Company eyes 700 million-barrel potential in oil shale tract

A subsidiary of a Boston-based company plans to test oil shale development technology on private land in western Colorado’s Piceance Basin.

General Synfuels International said in a recent news release it has obtained access to about 500 acres with the near-term potential to recover about 700 million barrels of oil or oil equivalents.

GSI said it plans to pursue what it considers to be a breakthrough technology that has low environmental impacts and is “energy-self-sustainable.” The technology is a gasification process that would be applied to oil shale still underground.

GSI officials could not be reached for comment Friday for specifics on the acreage location or the company’s gasification process.

GSI also said it has reached an exploration agreement with a subsidiary of Anadarko Petroleum Corp. in Wyoming. The agreement covers about 160 acres on a Union Pacific Railroad section near Rock Springs.

Together, the two agreements will let the company test and develop its technology to recover fuels from oil shale, oil sands and heavy oil.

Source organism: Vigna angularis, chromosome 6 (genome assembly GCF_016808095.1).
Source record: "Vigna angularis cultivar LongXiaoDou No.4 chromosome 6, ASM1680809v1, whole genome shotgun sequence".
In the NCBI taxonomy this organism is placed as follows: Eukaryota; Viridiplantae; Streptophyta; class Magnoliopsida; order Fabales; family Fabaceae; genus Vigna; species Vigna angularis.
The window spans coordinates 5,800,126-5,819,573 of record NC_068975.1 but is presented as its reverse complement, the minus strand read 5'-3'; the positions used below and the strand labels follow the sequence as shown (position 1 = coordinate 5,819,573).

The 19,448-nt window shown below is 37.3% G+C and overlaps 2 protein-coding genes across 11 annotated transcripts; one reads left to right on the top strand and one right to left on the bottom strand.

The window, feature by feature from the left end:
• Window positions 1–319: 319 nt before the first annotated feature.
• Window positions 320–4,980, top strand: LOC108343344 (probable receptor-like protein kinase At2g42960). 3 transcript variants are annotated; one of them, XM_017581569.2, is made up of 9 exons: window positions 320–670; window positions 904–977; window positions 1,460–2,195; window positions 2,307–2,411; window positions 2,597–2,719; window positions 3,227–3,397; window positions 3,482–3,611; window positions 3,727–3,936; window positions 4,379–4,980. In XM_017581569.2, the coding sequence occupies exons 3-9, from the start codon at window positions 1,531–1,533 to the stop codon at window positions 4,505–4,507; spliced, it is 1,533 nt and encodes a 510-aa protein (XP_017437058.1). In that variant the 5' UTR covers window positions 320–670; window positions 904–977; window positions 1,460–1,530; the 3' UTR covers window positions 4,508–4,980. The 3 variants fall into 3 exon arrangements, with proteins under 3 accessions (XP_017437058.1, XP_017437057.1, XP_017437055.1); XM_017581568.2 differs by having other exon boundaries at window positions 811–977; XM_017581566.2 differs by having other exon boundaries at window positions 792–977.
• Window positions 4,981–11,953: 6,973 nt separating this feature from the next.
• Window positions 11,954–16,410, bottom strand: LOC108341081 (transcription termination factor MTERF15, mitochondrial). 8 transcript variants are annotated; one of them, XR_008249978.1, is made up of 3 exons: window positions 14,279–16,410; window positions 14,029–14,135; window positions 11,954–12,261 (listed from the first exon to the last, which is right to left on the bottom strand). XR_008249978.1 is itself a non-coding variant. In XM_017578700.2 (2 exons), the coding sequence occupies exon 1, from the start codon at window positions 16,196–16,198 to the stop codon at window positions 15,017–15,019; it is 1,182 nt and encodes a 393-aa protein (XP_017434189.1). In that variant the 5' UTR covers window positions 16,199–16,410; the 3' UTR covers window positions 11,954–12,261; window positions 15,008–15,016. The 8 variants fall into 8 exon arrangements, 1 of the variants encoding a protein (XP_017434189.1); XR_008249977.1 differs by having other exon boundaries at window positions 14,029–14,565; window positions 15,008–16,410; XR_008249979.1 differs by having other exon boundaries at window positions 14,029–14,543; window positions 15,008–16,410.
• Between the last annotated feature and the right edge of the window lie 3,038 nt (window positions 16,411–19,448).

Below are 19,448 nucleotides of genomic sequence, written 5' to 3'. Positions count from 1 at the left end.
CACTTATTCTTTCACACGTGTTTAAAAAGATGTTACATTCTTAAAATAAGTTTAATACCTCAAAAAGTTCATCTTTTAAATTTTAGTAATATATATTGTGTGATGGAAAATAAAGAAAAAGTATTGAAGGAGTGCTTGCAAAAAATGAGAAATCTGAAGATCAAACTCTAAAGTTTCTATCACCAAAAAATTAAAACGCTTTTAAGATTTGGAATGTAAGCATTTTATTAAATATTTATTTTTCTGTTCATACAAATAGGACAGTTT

GSI is evaluating another 2,500 acres of oil shale mineral rights near the 500-acre Colorado parcel.

GSI is owned by Earth Search Sciences Inc., a company whose technology allows for mapping and identifying of surface minerals and other substances from high altitudes.

GSI said it believes results of its gasification tests should be known within 24 months.

“The property is optimal for an R&D project because of its proximity to existing infrastructure, transportation and access to a highly qualified work force,”  Luis Lugo, chief executive officer of Earth Search Sciences, said in the news release.

Sixteen environmental groups pointed to the GSI deal as an argument against the Bureau of Land Management proceeding with a second round of oil shale research, development and demonstration leases on federal lands. The companies already control extensive private oil shale lands, the groups said in a recent news release.

The American Petroleum Institute said the federal RD&D program is “an important step in developing U.S. oil shale resources” and should be expanded.


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